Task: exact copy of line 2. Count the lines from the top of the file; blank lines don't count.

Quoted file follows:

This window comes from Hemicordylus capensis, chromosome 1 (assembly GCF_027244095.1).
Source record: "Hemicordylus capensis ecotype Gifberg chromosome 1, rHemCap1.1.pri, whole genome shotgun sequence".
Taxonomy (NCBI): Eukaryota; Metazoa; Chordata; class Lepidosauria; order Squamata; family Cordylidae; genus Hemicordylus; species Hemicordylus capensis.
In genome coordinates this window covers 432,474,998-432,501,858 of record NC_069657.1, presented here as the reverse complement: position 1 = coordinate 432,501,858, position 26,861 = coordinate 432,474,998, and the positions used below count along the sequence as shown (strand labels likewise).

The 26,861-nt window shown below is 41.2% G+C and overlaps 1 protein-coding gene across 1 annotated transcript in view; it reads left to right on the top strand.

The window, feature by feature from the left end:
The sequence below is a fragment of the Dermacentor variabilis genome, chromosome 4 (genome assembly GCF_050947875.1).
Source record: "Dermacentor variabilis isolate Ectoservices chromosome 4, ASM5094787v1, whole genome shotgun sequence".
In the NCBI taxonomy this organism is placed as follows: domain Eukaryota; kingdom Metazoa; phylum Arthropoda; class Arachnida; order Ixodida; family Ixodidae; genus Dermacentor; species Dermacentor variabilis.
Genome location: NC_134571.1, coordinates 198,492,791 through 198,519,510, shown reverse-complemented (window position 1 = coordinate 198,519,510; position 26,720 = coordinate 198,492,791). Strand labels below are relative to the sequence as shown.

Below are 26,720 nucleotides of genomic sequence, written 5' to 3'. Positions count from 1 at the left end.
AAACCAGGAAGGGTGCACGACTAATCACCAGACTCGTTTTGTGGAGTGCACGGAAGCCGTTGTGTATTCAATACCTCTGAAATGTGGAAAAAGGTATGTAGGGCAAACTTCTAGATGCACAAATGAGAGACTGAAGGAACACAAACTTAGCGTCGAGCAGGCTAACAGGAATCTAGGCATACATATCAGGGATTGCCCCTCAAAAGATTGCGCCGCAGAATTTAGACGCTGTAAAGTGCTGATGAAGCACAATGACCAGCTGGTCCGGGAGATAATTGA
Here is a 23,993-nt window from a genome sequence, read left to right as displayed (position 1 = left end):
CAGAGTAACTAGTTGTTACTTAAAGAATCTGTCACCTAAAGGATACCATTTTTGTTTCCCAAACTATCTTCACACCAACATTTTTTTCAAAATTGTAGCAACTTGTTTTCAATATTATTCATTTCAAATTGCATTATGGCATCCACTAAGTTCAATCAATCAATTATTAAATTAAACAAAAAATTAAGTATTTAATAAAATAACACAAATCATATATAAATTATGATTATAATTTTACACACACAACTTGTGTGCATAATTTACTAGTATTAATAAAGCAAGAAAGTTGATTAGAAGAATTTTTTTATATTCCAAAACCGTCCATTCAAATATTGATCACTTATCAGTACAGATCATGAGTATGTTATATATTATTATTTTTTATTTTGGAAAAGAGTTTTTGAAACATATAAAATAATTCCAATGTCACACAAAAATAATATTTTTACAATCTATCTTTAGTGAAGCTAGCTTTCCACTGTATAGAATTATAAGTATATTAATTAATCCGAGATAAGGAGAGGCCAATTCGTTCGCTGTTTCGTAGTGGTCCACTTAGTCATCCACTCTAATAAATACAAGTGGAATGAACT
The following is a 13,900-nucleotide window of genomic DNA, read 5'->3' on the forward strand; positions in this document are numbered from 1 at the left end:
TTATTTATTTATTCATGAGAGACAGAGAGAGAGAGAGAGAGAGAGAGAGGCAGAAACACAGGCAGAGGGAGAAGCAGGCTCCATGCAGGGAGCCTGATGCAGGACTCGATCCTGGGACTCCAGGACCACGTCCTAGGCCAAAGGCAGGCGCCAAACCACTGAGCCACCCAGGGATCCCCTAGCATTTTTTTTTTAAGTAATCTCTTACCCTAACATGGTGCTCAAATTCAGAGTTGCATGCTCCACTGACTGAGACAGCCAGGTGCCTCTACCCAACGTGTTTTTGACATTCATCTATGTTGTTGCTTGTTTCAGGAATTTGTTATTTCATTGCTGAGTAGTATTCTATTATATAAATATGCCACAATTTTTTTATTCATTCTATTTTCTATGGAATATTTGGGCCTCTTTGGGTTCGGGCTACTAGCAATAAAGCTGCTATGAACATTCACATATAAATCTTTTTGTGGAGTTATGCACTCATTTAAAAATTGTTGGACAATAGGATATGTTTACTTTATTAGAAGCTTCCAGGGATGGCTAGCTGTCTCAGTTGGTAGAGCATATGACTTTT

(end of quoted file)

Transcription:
Source record: "Hemicordylus capensis ecotype Gifberg chromosome 1, rHemCap1.1.pri, whole genome shotgun sequence".